As Dota’s prize pools balloon every year and players claim the top tournament winnings of all time, its organizations have been disappearing. With last month’s news of EG and Alliance departing GoodGame Agency and becoming independent, player-owned organizations, Dota teams are following a trend that could be an ominous sign for the game’s sustainability.
For EG and Alliance, and teams like NP, Secret, and Faceless, their independency is a choice. These rosters house some of the game’s best players, but moreover they have the capital to take that risk. NP captain, EternalEnvy, rejected a sponsorship offer from Cloud 9, which would have doubled the team’s pay. Then there’s EG players, who claim the top 4 prize winnings of all time, equalling over $10 million. And Faceless captain, iceiceice, is paying the rent for the team’s 4 bedroom gaming house out of his own pocket.
But for most players, being without an organization is just par for the course.
Two years ago, at TI4, being the 16th best team paid you zero, while the best team, Newbee, was rewarded with $5 million. The $10.9 million total prize pool of TI4 represented 66% of all prize money given out that year. Since then, Valve has made a slow effort to distribute tournament winnings across the board, with 13th-16th place at TI6 claiming 0.5% of the prize pool ($103k). It’s certainly more than nothing, but because Valve’s events contribute the most to player earnings, they’re also responsible for the massive income inequality in Dota.
It pays to be the best. In 2016, the top 4 out of 16 teams at Valve events took home more than 2/3rds of the $3 million at Majors and 3/4ths of the $20.8 million at TI6. In fact, counting all time, the top 1% of Dota players received 32.7% of tournament winnings, an income disparity greater than that of USA.
Better players should be rewarded for being better, but the sustainability of Dota also depends on everyone else. And right now, it’s not good enough. Meritocracy, the philosophy that people are rewarded based only on raw ability and talent, is a myth in competitive sports as it is in the real world. Never mind that certain teams get more invites to premier tournaments, or that the latency issues occur because of the country you live in. Regardless of the circumstances, teams below that bar of being the best aren’t rewarded their value.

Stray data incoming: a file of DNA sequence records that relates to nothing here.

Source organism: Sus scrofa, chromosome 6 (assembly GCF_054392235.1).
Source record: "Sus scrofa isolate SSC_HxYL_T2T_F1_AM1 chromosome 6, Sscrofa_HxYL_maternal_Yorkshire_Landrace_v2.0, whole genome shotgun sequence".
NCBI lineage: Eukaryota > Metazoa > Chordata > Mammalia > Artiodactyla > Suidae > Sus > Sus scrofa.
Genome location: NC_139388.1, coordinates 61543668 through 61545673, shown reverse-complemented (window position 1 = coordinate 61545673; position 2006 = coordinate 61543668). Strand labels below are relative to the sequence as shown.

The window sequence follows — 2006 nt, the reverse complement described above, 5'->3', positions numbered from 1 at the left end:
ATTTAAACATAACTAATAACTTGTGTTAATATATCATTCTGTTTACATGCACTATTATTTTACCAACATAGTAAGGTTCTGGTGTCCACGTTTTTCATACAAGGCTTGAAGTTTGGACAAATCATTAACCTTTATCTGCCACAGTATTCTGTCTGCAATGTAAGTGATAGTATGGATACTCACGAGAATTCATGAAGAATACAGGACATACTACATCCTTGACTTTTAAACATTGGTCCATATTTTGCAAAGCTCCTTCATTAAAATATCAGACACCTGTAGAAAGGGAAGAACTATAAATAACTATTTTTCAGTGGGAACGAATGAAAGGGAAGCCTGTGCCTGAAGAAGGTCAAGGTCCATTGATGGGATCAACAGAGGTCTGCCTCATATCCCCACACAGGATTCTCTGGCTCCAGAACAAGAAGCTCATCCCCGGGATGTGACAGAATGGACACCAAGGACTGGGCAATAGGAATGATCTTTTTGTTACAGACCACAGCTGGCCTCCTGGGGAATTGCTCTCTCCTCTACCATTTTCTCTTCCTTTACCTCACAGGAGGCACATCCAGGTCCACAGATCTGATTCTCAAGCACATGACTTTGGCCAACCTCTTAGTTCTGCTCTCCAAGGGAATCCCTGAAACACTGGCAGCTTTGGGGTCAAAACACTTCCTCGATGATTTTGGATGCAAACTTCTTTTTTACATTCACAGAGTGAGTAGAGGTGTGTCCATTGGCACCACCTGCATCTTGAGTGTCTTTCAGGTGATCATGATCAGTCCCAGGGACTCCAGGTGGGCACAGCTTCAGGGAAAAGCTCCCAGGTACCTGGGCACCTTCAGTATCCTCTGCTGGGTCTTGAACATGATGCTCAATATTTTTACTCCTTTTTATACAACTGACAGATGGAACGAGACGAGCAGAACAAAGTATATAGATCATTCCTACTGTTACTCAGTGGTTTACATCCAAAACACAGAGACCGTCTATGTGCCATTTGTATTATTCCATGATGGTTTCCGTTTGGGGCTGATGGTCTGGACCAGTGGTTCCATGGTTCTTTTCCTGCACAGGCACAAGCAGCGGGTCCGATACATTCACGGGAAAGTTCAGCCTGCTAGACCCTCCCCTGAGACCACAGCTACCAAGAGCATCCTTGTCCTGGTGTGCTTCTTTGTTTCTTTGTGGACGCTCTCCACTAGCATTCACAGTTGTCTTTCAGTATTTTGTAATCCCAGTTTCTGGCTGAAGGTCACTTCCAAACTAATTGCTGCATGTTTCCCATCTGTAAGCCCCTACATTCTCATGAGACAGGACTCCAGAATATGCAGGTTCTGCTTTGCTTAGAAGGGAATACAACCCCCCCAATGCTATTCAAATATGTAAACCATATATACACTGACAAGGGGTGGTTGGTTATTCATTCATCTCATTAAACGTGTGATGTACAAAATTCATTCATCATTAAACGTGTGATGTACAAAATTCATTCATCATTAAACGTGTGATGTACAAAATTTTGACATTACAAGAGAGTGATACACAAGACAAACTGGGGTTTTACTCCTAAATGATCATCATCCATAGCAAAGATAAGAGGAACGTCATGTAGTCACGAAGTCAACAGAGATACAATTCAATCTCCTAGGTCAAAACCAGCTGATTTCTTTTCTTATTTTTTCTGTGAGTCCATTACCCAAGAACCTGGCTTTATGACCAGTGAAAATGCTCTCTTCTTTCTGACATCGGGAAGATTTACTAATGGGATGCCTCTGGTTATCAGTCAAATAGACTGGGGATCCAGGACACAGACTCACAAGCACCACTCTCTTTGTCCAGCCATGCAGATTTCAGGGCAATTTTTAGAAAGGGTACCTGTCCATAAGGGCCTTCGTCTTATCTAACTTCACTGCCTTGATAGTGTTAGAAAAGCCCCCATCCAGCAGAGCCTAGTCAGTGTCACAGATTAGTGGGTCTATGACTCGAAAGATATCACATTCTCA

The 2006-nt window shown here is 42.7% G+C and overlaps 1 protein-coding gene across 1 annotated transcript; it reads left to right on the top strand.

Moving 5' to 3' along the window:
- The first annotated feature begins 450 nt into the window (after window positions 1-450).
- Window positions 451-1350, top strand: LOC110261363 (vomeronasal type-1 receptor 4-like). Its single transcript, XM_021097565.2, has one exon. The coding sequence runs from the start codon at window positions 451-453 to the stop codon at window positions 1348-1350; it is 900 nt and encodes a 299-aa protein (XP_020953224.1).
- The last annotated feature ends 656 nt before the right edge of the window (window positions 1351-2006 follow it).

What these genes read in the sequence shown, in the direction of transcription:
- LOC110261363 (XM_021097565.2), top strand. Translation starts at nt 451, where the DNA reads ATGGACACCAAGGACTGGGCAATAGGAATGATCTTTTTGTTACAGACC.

Before winning $500,000 for their 2nd place finish at the Boston Major, the Greek team Ad Finem made a total of $31,915 in the previous year. Were they $500,000 better? That’s the case with many teams who get a chance to compete at Valve events. The tournament is their break, and their team lives or dies whether they get that chance. Without paychecks, they’re looking for their big payday. The sustainability of Dota depends on the ability of players to make a living from playing the game. The top players are certainly doing well. But the majority of players, from teams like Ad Finem, who are well capable of competing, but if they don’t get the chance, then they’re just scraping by.
Out of 753 documented player earnings in 2016, 575 players, or 76%, made less than $11,770, the poverty salary line for the US. Yes, the list has non-professionals, but it's also populated with top players like NutZ and DkPhobos, some who just had bad luck with team stability. It remains that the game pays lucratively only for a handful of players, comfortably for another subset, and meagerly for everyone else.
In 2016, Dota 2 tournament winnings totaled $36.4 million, greater than the winnings of the next 4 games combined: Counter Strike: Global Offensive ($17.3m), League of Legends ($10.2m), Heroes Of The Storm ($4.6m), and Call of Duty: Black Ops III ($3.7m). With the introduction of the Majors, injecting another $9 million a year (the first being in 2015), the 2016 total prize pool for Dota 2 accounted for 39.5% of Dota’s all-time winnings ($92.2m). There’s more money than before for pro players, yet it’s still a high risk, high reward scenario for anyone who wants to become a pro in Dota.
Organizations can offer stability for players to take that risk, by offering a salary. But for Dota, Valve’s laissez faire policies with competitive Dota engendered a free-for-all landscape for players. Roster shuffles follow every premier event, as players scramble to find new teams and match with compatible teammates. Rarely do teams buckle down, maintain their roster, and opt to stabilize from mistakes. Because of the stakes at hand--the next event is right around the corner--there isn't enough time. A new roster is often seen as a new start, but it can also be a slipshod way of trying to correct old mistakes, while creating new ones in the process.
The instability of teams gives little incentive for organizations to sponsor salaries. Too much depends on the success of a few tournaments, especially now that third party organizers can no longer can incentive ticket purchases with item bundles, and at the same time they're competing with the scheduling of Valve events.
Valve, to their credit, has grown the competitive circuit with the Majors, enacted roster lock policies, and committed to prioritizing players first, but without any sort of organizational structure, players are still left to fend for themselves. Some will find the right players, the right team, all hoping to win the next big one.
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